DETAILS: We boarded flight 895 on September 6, Chicago, on time, for a flight that was to leave at 1:30pm. After almost an hour after the departure time, the pilot announced that there were technical difficulties. Around 4:00, it was announced that the technical difficulties were resolved, but now the flight crew had been delayed past the time where they were allowed to fly. We were all to deplane and come back for an 8:00pm flight.
Within an hour, this flight was cancelled and we were told to show up the next morning for a 10:00 flight. I received hotel and meal vouchers. There was only a small shuttle bus to the hotel for the flight of 300+ people. It took another two hours to get to the hotel.
The next morning, we boarded on time for a 10:00 departure. Same plane, but the flight number was now 1750.
11:00: The pilot said the reason for the delay was that the plane did not have a flight plan. After another hour, we watched the safety video. After more waiting, the pilot said that the smoke alarm had gone off in the back. Many of us wanted to find other flights but there was no customer service at the gate. I was at the door of the plane when I heard the bursar say on the phone, “Get all your customer service people here immediately. This group has been delayed again a second day and they NEED TO KNOW WHAT IS GOING ON AND WHAT THEIR OPTIONS ARE.”
Only a few customer service agents came to the gate. They would not reschedule passengers on new flights, and they would/could not tell us if our flight was going to leave that day. They did not show compassion that we were being delayed a second time on a second day.
The flight crew was very different. They were exceedingly sorry that we had been delayed a second time. In fact, our pain WAS theirs, because instead of being sent back after they had been delayed beyond their time, they were made to serve on flight 1750 the next day, which was again delayed. They were kind but powerless to help us in the way that was most needed. They could not tell us what was happening.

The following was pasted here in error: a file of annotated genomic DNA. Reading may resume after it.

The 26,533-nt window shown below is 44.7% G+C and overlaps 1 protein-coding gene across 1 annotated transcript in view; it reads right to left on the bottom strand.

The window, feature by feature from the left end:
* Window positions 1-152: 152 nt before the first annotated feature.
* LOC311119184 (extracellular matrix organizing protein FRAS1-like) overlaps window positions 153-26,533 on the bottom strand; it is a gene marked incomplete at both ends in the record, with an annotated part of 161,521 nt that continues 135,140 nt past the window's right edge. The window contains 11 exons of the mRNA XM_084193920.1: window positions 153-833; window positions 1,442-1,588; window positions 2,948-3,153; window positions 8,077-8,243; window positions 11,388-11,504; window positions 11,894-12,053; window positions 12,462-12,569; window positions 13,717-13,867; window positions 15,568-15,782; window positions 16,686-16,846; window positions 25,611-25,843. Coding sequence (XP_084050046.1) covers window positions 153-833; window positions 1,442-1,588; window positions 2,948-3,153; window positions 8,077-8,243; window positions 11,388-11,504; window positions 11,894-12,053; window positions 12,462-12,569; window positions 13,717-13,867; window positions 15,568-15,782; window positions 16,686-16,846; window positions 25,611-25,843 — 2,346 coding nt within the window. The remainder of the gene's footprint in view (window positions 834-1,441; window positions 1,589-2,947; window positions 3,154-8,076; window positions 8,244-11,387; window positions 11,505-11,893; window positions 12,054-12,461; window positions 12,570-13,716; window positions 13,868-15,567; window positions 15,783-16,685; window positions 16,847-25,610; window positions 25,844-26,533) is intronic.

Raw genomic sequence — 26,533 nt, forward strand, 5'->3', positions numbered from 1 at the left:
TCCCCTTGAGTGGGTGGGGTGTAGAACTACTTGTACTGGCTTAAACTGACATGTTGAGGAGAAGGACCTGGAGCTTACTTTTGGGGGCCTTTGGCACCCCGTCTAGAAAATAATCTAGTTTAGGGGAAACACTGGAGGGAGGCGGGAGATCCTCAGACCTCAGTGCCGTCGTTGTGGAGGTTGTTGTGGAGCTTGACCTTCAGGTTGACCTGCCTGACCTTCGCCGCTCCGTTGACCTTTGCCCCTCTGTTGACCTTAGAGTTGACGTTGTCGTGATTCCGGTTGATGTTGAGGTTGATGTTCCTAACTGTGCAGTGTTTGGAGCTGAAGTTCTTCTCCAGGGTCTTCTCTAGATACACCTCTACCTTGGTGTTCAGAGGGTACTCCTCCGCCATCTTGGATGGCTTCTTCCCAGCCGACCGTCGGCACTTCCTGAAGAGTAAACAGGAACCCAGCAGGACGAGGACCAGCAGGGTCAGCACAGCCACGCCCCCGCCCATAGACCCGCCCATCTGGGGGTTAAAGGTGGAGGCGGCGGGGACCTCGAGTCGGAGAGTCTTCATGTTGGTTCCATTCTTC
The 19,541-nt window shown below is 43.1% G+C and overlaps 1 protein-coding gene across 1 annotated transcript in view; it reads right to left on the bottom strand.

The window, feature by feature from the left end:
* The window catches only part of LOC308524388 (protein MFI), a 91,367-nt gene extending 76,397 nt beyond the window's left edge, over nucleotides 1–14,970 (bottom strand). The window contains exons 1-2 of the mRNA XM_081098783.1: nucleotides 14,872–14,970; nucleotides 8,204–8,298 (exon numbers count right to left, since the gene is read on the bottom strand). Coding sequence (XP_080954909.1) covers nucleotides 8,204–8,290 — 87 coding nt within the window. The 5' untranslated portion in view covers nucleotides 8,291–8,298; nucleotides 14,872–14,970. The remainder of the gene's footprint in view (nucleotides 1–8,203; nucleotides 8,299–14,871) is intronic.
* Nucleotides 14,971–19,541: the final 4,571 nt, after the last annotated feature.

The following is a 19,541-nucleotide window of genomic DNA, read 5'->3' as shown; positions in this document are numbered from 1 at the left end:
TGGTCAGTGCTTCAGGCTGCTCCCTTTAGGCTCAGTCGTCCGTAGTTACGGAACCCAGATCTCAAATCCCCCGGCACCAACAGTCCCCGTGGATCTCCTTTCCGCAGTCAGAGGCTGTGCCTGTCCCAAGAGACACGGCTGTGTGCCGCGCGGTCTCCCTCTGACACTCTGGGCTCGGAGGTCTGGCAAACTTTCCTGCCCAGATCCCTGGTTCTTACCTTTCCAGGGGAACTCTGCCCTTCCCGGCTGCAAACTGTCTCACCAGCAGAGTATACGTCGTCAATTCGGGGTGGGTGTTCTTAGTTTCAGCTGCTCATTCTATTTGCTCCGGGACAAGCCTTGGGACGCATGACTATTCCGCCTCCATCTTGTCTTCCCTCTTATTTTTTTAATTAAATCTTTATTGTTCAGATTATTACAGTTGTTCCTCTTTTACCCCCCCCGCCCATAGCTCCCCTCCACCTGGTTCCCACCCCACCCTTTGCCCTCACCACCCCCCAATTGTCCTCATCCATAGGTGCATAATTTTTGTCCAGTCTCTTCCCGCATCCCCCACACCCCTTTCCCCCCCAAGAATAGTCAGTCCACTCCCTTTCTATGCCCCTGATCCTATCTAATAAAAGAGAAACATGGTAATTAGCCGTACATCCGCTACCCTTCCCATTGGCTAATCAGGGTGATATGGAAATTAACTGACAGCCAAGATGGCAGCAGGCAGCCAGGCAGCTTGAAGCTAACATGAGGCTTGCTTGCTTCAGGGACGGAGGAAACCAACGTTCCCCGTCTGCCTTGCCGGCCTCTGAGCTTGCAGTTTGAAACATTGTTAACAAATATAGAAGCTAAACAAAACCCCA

The pilots were replaced. It was now 1:00 p.m., three hours since we were supposed to be in the air. There was a new pilot, but now we were delayed because of air traffic and could not get on the runway. At 1:10, the bursar had the doors shut and had the plane pulled away from the gate. She explained that at 1:15, if the plane was still at the gate, the flight crew would be too long in the plane and would have to be replaced, and that might mean another night in Chicago.
The regular 1:30 flight for Hong Kong left before our flight.
We sat in the plane for another hour until we were finally released for take-off, between 3 and 4 pm.
Old Sep 30, 2012, 7:43 AM
jimworcs jimworcs is offline
Join Date: Jan 2008
Location: Shropshire, England
Posts: 3,197

All the tairlines rely on the inertia of passengers to get away with outrageous treatment of their passengers. In this case, a voucher which is only applicable to a journey you don't want to make is ridiculous. Ideally, someone would put their head over the parapet at the time and gather the names and addresses of the passengers who are willing to make a joint complaint. You are right, there is power only in numbers.
Old Sep 30, 2012, 1:53 PM
HongKonglife HongKonglife is offline
Join Date: Sep 2012
Posts: 3
Default I'd like to be prepared

Originally Posted by jimworcs View Post
Ideally, someone would put their head over the parapet at the time and gather the names and addresses of the passengers who are willing to make a joint complaint. You are right, there is power only in numbers.
Thanks for this response. I'm trying to think of a way to be prepared and pull together people to react after a specific flight. Perhaps a circular note (Psst, pass this on) that gives email addresses to whom they should write as soon as they get off the plane.
inadequate compensation